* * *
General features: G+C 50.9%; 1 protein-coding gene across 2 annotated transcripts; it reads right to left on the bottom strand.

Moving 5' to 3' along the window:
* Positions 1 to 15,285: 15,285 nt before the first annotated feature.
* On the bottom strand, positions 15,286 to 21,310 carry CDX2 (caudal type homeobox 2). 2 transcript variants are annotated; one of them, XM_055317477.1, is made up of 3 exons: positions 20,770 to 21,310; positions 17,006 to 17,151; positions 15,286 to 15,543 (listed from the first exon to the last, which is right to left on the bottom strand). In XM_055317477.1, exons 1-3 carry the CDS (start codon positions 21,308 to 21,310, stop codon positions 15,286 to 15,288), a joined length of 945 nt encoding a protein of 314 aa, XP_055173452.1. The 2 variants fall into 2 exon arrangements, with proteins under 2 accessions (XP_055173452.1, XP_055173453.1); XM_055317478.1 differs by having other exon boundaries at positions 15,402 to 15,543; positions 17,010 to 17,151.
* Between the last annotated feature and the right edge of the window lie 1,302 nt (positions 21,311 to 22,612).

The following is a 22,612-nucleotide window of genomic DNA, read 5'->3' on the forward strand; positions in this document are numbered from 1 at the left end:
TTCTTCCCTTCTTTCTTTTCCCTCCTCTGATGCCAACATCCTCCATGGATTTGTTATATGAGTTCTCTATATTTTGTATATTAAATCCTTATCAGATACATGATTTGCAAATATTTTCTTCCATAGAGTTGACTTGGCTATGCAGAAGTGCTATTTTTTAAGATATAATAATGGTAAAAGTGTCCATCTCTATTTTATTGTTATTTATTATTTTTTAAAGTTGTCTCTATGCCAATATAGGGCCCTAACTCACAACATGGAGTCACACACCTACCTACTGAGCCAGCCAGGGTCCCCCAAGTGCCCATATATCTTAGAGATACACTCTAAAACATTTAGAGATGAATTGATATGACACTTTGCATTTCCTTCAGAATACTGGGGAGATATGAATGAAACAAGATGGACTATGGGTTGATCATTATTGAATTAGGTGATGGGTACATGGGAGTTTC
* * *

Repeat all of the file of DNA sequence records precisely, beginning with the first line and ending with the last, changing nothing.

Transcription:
General features: G+C 50.9%; 1 protein-coding gene across 2 annotated transcripts; it reads right to left on the bottom strand.

Moving 5' to 3' along the window:
* Positions 1 to 15,285: 15,285 nt before the first annotated feature.
* On the bottom strand, positions 15,286 to 21,310 carry CDX2 (caudal type homeobox 2). 2 transcript variants are annotated; one of them, XM_055317477.1, is made up of 3 exons: positions 20,770 to 21,310; positions 17,006 to 17,151; positions 15,286 to 15,543 (listed from the first exon to the last, which is right to left on the bottom strand). In XM_055317477.1, exons 1-3 carry the CDS (start codon positions 21,308 to 21,310, stop codon positions 15,286 to 15,288), a joined length of 945 nt encoding a protein of 314 aa, XP_055173452.1. The 2 variants fall into 2 exon arrangements, with proteins under 2 accessions (XP_055173452.1, XP_055173453.1); XM_055317478.1 differs by having other exon boundaries at positions 15,402 to 15,543; positions 17,010 to 17,151.
* Between the last annotated feature and the right edge of the window lie 1,302 nt (positions 21,311 to 22,612).

The following is a 22,612-nucleotide window of genomic DNA, read 5'->3' on the forward strand; positions in this document are numbered from 1 at the left end:
TTCTTCCCTTCTTTCTTTTCCCTCCTCTGATGCCAACATCCTCCATGGATTTGTTATATGAGTTCTCTATATTTTGTATATTAAATCCTTATCAGATACATGATTTGCAAATATTTTCTTCCATAGAGTTGACTTGGCTATGCAGAAGTGCTATTTTTTAAGATATAATAATGGTAAAAGTGTCCATCTCTATTTTATTGTTATTTATTATTTTTTAAAGTTGTCTCTATGCCAATATAGGGCCCTAACTCACAACATGGAGTCACACACCTACCTACTGAGCCAGCCAGGGTCCCCCAAGTGCCCATATATCTTAGAGATACACTCTAAAACATTTAGAGATGAATTGATATGACACTTTGCATTTCCTTCAGAATACTGGGGAGATATGAATGAAACAAGATGGACTATGGGTTGATCATTATTGAATTAGGTGATGGGTACATGGGAGTTTC